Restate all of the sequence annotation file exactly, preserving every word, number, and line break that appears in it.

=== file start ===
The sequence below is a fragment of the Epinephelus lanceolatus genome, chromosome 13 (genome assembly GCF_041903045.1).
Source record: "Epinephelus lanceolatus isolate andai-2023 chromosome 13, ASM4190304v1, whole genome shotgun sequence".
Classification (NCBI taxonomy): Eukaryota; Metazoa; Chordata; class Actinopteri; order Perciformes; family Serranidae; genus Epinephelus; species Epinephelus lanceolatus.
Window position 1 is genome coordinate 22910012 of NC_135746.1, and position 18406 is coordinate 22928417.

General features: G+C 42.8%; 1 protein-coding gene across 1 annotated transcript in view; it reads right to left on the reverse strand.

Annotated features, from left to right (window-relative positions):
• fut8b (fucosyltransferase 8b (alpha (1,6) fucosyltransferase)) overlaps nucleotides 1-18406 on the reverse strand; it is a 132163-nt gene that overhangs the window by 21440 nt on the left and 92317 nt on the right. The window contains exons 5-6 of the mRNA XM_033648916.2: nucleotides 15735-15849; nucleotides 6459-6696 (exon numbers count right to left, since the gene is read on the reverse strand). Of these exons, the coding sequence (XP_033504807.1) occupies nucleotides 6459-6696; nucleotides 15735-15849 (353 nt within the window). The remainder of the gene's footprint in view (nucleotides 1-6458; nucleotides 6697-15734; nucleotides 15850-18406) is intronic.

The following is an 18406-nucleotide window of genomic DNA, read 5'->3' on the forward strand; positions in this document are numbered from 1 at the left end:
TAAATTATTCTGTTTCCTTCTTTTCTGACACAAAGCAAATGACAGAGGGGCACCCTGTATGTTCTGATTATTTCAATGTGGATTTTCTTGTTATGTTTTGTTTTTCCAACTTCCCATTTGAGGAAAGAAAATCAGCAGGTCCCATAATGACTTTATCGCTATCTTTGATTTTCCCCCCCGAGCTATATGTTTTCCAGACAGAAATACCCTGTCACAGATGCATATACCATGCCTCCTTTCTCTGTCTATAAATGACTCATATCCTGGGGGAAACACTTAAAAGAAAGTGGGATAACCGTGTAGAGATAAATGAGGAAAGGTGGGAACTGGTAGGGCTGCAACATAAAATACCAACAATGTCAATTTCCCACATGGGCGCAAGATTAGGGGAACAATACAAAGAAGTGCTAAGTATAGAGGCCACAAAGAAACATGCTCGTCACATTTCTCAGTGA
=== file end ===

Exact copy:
The sequence below is a fragment of the Epinephelus lanceolatus genome, chromosome 13 (genome assembly GCF_041903045.1).
Source record: "Epinephelus lanceolatus isolate andai-2023 chromosome 13, ASM4190304v1, whole genome shotgun sequence".
Classification (NCBI taxonomy): Eukaryota; Metazoa; Chordata; class Actinopteri; order Perciformes; family Serranidae; genus Epinephelus; species Epinephelus lanceolatus.
Window position 1 is genome coordinate 22910012 of NC_135746.1, and position 18406 is coordinate 22928417.

General features: G+C 42.8%; 1 protein-coding gene across 1 annotated transcript in view; it reads right to left on the reverse strand.

Annotated features, from left to right (window-relative positions):
• fut8b (fucosyltransferase 8b (alpha (1,6) fucosyltransferase)) overlaps nucleotides 1-18406 on the reverse strand; it is a 132163-nt gene that overhangs the window by 21440 nt on the left and 92317 nt on the right. The window contains exons 5-6 of the mRNA XM_033648916.2: nucleotides 15735-15849; nucleotides 6459-6696 (exon numbers count right to left, since the gene is read on the reverse strand). Of these exons, the coding sequence (XP_033504807.1) occupies nucleotides 6459-6696; nucleotides 15735-15849 (353 nt within the window). The remainder of the gene's footprint in view (nucleotides 1-6458; nucleotides 6697-15734; nucleotides 15850-18406) is intronic.

The following is an 18406-nucleotide window of genomic DNA, read 5'->3' on the forward strand; positions in this document are numbered from 1 at the left end:
TAAATTATTCTGTTTCCTTCTTTTCTGACACAAAGCAAATGACAGAGGGGCACCCTGTATGTTCTGATTATTTCAATGTGGATTTTCTTGTTATGTTTTGTTTTTCCAACTTCCCATTTGAGGAAAGAAAATCAGCAGGTCCCATAATGACTTTATCGCTATCTTTGATTTTCCCCCCCGAGCTATATGTTTTCCAGACAGAAATACCCTGTCACAGATGCATATACCATGCCTCCTTTCTCTGTCTATAAATGACTCATATCCTGGGGGAAACACTTAAAAGAAAGTGGGATAACCGTGTAGAGATAAATGAGGAAAGGTGGGAACTGGTAGGGCTGCAACATAAAATACCAACAATGTCAATTTCCCACATGGGCGCAAGATTAGGGGAACAATACAAAGAAGTGCTAAGTATAGAGGCCACAAAGAAACATGCTCGTCACATTTCTCAGTGA